Beware, Black Panther spoilers ahead.
Every Marvel Studios-made movie comes embedded with references and shout-outs to the larger Marvel Cinematic Universe (as well as the Marvel Comics canon), and the exceptional Black Panther is no exception. Although the Ryan Coogler-directed blockbuster takes place in its own distinct corner of the MCU, the film also illustrates how T’Challa — who serves and protects his native land of Wakanda as both king and superhero — fits into the bigger Marvel picture. Here are explainers for 10 of the Easter eggs we spotted in Black Panther, including a breakdown of the two end-credits scenes. —Ethan Alter, Marcus Errico, Adam Lance Garcia, and Gwynne Watkins
Vibranium = Soul Stone?
As MCU fans know, the mad titan Thanos needs to collect the six Infinity Stones to fuel his virtually omnipotent Infinity Gauntlet. So far, five of the stones have surfaced in various movies: the Space Stone (aka, the Tesseract or Cosmic Cube from Captain America: The First Avenger, last seen being smuggled out of Odin’s trophy room by Loki in Thor: Ragnarok), the Reality Stone (aka, the Aether from Thor: The Dark World, which had been housed in the Collector’s horde but whose whereabouts are currently unknown following Guardians of the Galaxy), the Power Stone (aka, the Orb from Guardians, in the safekeeping of the Nova Corps), the Mind Stone (aka, Loki’s scepter in Avengers, which brought Vision to life in Avengers: Age of Ultron and for the moment resides in the android hero’s head), and the Time Stone (aka, Dr. Strange’s time-shifting Eye of Agamotto necklace).
That leaves only the Soul Stone to be revealed. In Black Panther, we learn that vibranium, the element that fuels Wakanda, originated in outer space and crashed into the African nation, infusing the land with its power. The trailers for Avengers: Infinity War (watch above) show several of the key heroes from Black Panther doing battle with Thanos’s minions in what appears to be Wakanda. Our guess: the heroes are trying to protect the surviving hunk of the original vibranium meteorite (perhaps the jewel in Queen Mother Ramonda’s necklace, as seen in the poster below?) because it’s the final Infinity Stone.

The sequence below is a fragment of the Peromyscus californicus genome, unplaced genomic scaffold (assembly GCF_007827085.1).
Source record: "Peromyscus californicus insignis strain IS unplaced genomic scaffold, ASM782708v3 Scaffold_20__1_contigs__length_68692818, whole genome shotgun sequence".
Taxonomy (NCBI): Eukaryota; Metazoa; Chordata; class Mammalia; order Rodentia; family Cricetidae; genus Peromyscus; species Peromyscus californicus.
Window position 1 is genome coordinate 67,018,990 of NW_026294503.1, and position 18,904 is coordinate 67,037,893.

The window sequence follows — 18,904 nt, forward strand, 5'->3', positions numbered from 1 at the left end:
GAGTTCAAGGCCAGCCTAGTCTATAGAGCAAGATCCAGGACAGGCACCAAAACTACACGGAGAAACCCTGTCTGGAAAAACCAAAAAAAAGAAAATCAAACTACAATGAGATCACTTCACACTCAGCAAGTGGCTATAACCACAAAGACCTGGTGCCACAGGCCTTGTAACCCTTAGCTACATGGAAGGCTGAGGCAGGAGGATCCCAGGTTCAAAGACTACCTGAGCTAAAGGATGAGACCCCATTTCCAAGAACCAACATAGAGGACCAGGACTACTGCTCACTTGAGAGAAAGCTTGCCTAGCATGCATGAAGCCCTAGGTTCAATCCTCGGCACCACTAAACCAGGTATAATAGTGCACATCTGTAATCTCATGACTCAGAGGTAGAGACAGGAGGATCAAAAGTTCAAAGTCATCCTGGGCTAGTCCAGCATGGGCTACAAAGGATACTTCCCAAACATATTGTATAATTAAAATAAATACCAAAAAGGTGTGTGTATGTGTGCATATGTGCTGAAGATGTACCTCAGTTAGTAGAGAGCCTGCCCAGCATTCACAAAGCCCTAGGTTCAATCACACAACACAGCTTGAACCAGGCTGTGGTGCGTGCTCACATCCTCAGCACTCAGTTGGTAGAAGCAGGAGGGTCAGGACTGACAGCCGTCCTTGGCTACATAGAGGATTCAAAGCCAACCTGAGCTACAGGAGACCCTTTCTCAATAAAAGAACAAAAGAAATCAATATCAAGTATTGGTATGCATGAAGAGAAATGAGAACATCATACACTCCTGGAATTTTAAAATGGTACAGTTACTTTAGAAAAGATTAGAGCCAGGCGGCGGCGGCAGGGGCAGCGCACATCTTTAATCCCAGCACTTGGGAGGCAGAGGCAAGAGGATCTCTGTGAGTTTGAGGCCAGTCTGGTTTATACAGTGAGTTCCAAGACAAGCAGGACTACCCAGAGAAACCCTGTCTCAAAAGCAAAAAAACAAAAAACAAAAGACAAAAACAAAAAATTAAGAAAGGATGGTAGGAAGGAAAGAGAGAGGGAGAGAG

For those continuity nerds trying to determine when the majority of the events in Black Panther take place in relation to Captain America: Civil War, worry not! The film quickly answers that question with a news report indicating that the bombing at the U.N. that killed King T’Chaka occurred a week before. For a more detailed look at where the film takes place in relation to the wider, ever-expanding, and ever-more-complicated MCU, head on over to our breakdown.
Age of Klaue
Andy Serkis first sank his claws into the role of black-market dealer Ulysses Klaue in Avengers: Age of Ultron, where he made off with a sizeable amount of Wakanda-mined vibranium while Earth’s mightiest heroes were having their minds and bodies attacked by the titular metal despot and his minions, including the reality-altering Scarlet Witch, who later became their teammate. As further evidence that you shouldn’t ever trust a robot (besides the Iron Giant, of course), Ultron claimed Klaue’s left arm as compensation for the arms dealer’s unwise decision to draw parallels between the creature and his creator.
When he shows up in Black Panther, Klaue has, uh, re-armed himself with a literal cannon, and is still on the hunt for vibranium, teaming up with Erik Killmonger — who has his own connections to Wakanda — to pull off a daring museum heist. Meanwhile, T’Challa is still on the hunt for Klaue, capturing him in South Korea in hopes of bringing him back to his native country to face justice for his crimes, at least until Killmonger intercedes and springs him. But their alliance is a temporary one: Erik nabs Ulysses specifically so that he can kill him and uses his corpse as a ticket into Wakanda. Not for nothing, but this is the third franchise that has killed off Serkis in the past year; the actor’s ape alter ego, Caesar, was laid to rest in War for the Planet of the Apes, while his Star Wars bully Snoke got a lightsaber to his midsection, courtesy of one-time apprentice Kylo Ren, in The Last Jedi.
Panther … Black Panther.
There’s been a loud debate over whether the next James Bond should be a person of color. Who needs James Bond when you have T’Challa? Ryan Coogler pays tribute to the classic spy series early in the film. First, T’Challa’s sister, Shuri (Letitia Wright), demonstrates that she’s a sassy, latter-day Q, designing an array of amazing supersuits, weapons, and accessories that would put MI6 to shame.